1991 Dakota with the 5

  • 124 MILES
1991 Dakota with the 5.2 V8 TBI. No spark out the coil, there is fuel
though. I tried a new coil just to be sure along with the Hall effect
switch. There is positive coming from the ASD Relay. There is continuity
from the negative post of the coil harness to pin 19 at the SBEC, and
from the 3 wires coming from the Hall effect to pins 4, 7, and 24. And c there is continuity from coil posiive to relay. There
is the 8v reference voltage at the Hall effect. I took a test light and put it to the coil (-) and battery positive and cranked, but the light does blink, but very very dim. So the computer is actually getting a signal from the Hall effect, any suggestions before I try a new computer? Thanks !
Wednesday, April 10th, 2013 AT 1:45 AM

1 Reply

Are you familiar with voltage drop tests? Check the ground wires for the Engine Computer. There will usually be four of them. Two are listed as "signal grounds" and two are "power grounds". They all go to the body but the high-current injectors and ignition coil are on a separate circuit inside the computer. The two power ground wires could have a very little resistance due to corrosion or body rust. That resistance is too low to measure accurately but we can measure the RESULTS of that resistance with voltage measurements just like we do in high-current starter circuits.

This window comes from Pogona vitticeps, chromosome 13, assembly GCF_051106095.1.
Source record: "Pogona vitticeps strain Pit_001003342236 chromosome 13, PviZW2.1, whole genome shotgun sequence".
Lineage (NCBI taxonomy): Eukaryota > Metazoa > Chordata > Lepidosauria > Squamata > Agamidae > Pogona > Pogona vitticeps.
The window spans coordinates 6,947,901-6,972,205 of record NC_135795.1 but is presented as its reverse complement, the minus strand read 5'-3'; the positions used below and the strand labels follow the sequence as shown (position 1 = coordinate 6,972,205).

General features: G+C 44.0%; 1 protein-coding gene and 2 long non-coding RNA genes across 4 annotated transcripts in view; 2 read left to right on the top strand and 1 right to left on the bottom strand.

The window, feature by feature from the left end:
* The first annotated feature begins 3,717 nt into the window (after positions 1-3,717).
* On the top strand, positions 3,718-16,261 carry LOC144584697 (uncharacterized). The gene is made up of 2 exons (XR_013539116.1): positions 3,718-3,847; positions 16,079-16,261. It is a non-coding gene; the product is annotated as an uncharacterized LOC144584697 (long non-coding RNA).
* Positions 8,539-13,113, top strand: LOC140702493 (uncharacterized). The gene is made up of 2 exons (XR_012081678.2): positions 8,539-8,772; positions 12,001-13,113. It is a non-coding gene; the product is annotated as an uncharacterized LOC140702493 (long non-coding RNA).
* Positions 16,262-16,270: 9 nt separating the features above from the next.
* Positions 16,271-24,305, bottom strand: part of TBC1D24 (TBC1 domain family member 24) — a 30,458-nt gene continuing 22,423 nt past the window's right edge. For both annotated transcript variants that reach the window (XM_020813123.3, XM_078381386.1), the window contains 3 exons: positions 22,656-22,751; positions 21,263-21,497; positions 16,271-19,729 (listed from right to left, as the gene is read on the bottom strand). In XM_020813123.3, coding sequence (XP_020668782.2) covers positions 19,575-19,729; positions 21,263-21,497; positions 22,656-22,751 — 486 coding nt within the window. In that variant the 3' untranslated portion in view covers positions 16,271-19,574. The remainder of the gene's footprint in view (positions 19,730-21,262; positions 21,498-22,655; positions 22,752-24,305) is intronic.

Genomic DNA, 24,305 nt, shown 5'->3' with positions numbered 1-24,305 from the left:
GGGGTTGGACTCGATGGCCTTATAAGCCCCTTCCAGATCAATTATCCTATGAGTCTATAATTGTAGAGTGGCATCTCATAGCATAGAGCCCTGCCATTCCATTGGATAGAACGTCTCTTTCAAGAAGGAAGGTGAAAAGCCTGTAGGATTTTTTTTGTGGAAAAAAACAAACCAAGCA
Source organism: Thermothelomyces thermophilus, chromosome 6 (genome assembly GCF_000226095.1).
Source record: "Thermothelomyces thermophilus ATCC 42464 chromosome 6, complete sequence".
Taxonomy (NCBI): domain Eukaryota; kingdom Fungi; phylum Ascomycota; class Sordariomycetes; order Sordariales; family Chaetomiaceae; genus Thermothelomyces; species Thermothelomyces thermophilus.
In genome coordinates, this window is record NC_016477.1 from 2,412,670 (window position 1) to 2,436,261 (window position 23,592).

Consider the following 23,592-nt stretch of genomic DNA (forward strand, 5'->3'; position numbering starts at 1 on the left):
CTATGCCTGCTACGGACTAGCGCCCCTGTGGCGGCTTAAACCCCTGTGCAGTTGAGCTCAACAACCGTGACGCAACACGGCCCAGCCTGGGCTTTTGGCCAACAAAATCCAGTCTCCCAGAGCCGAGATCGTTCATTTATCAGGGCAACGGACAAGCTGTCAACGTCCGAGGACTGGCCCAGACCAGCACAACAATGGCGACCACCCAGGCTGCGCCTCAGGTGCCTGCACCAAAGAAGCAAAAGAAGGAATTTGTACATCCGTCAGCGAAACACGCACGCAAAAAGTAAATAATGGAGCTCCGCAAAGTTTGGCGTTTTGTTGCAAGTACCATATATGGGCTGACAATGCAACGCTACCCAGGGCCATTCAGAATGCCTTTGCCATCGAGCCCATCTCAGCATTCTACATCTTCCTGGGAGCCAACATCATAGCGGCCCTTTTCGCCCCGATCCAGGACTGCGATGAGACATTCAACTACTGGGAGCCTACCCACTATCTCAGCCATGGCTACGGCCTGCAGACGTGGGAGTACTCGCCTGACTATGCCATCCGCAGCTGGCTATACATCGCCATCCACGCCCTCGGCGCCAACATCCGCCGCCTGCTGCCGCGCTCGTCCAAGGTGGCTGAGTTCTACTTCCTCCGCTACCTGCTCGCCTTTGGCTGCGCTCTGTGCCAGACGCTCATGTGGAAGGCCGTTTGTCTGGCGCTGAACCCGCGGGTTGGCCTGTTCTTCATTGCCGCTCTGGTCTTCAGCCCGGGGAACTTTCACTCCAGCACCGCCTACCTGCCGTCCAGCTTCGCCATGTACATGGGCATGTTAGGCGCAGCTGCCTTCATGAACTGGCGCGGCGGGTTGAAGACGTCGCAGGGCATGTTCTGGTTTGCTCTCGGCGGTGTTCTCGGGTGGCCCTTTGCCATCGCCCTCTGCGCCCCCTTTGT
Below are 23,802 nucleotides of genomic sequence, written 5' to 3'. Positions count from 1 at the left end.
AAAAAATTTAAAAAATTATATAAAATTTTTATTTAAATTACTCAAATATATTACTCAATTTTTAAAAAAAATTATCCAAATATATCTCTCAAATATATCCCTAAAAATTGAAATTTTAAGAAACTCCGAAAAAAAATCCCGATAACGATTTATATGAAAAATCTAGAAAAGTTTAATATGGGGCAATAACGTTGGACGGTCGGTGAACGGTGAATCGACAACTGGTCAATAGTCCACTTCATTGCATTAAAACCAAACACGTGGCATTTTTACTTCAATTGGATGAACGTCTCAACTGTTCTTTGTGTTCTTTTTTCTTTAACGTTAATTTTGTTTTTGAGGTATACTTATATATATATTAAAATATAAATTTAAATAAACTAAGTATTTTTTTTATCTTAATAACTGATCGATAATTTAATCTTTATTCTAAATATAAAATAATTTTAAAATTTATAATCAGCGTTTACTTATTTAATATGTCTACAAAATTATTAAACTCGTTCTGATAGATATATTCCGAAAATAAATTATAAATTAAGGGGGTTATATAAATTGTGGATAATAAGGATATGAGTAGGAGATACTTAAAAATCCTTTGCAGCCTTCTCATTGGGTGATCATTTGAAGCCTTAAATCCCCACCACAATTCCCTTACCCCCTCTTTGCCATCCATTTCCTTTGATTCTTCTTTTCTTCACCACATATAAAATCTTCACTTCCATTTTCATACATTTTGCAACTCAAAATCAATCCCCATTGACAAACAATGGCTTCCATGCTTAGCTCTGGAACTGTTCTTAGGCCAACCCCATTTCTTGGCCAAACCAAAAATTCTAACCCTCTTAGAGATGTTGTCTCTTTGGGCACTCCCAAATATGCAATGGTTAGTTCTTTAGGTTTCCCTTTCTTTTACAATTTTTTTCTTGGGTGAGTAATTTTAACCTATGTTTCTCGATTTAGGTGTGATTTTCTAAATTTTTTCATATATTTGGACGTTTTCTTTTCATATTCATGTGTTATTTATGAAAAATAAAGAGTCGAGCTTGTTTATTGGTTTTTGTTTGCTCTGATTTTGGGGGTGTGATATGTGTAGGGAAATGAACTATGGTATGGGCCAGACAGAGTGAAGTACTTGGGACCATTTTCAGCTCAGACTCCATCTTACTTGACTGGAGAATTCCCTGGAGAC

We normally think of resistance in the coil circuit as being in the positive side, in this case coming from the automatic shutdown relay, (and that voltage should be measured too, but it can also be in the ground side, and that includes the wire between the negative coil terminal and the computer, and the wire between the computer and the body. When the coil is getting ready to fire current is flowing through it to build the magnetic field. That current is what causes the voltage to appear on the computer's ground wires, and it's that resistance that reduces that current flow which reduces the strength of the coil's magnetic field.

You can typically expect to find perhaps 0.2 volts on the power ground wires but if there's more than that you have excessive resistance. That 0.2 volts, by the way, is why they have separate ground wires for the sensors. That voltage would raise the voltage the computer sees from the 5.0 volt sensors substantially, and if it's pulsing as the coil and injectors fire, the computer is going to really get confused.
Was this
Saturday, April 13th, 2013 AT 2:09 AM

Please login or register to post a reply.

Recommended Guides